The covid pandemic led to an unprecedented surge in demand for medical devices and equipment. Indeed, the first half of 2020 saw trade in personal protective equipment jump by 50 percent compared with the previous year, with global imports and exports of medical goods increasing by 15.8 percent in the same period, according to UPS Healthcare.
Meanwhile, the increase in medical trade has only intensified as the race to provide the world with vaccines has begun.
Some of these vaccines, in particular, have required a revolutionary approach to healthcare logistics, including the ability to transport in thermal containers to keep them at sub-zero temperatures as they travel on to airlines and distribution hubs.
The long-overlooked sector that is healthcare logistics is now deemed ripe for investment, according to ArchiMed partner Vincent Guillaumot. “Given the pandemic-driven spike in demand for healthcare materials of all kinds, this is not surprising. There are enormously promising investment opportunities in logistics – firstly in consolidating a sector fragmented along regional, not even national lines, and secondly in developing relatively low-cost, scalable technologies for the easy, safe and sanitary stocking and delivery of every healthcare related good imaginable.”
ArchiMed has built up its own healthcare logistics group BOMI, which carried out six major acquisitions in Europe and Latin America between May 2020 and January 2021.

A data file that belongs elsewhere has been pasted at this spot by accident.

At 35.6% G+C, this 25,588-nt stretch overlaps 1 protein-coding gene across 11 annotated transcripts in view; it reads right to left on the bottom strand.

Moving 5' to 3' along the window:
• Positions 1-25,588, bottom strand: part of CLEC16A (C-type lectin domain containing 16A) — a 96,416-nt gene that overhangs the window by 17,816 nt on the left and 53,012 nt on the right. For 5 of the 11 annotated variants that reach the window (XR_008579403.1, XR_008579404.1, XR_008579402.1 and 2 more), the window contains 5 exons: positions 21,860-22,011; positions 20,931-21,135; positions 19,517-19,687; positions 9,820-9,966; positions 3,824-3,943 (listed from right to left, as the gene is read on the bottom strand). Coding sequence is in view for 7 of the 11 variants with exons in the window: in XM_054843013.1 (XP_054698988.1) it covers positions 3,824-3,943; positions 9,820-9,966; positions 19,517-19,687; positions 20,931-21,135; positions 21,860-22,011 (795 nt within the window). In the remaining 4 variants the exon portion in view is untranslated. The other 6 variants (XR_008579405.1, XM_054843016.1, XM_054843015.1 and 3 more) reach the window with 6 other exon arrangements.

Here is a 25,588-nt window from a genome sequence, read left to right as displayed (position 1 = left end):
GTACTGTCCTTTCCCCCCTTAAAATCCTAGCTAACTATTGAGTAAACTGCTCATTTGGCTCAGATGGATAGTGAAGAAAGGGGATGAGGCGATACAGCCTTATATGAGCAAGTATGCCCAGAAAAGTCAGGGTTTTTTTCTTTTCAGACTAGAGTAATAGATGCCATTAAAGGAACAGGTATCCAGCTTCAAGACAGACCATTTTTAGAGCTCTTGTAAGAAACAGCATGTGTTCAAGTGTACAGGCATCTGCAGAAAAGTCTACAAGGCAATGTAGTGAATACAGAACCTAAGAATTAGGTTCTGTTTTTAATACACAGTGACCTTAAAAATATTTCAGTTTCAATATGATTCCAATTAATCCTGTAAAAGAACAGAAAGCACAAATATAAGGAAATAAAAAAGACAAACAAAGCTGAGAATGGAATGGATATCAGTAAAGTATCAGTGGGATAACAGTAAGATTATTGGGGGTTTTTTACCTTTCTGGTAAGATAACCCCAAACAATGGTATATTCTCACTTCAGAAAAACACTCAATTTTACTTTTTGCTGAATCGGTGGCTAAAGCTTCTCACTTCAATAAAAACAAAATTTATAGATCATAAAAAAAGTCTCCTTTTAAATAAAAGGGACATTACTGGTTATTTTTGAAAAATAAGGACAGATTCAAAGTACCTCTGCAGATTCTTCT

Another key theme helping to shape the healthcare logistics sector is a recognition of a government’s need to secure their healthcare supply chains, something vaccine and PPE shortages have brought to the fore.
“It is important to make sure some aspects of production and supply chain remain national,” says Arthur Brothag of Apax Partners, citing, not just covid, but incidences of impurities in drugs used to control blood pressure that were found to be carcinogenic in 2018. “All of a sudden, a good part of that stock had to be recalled and replaced and new suppliers had to found. I think the move towards low-cost offshoring of production, to locations such as China and India, is slowing.”
Nordic Capital’s Raj Shah believes this shift towards repatriation will create opportunities to build local champions.
“Globalisation has been the dominant theme in recent years, and while I don’t think the pendulum will swing back entirely, so that everything has to be done within an individual country’s borders, I do think self-sufficiency will be prioritised,” he says.
From the pressures of lockdowns to the opioid crisis, the need for improvements in the quality and quantity of care provision is palpable.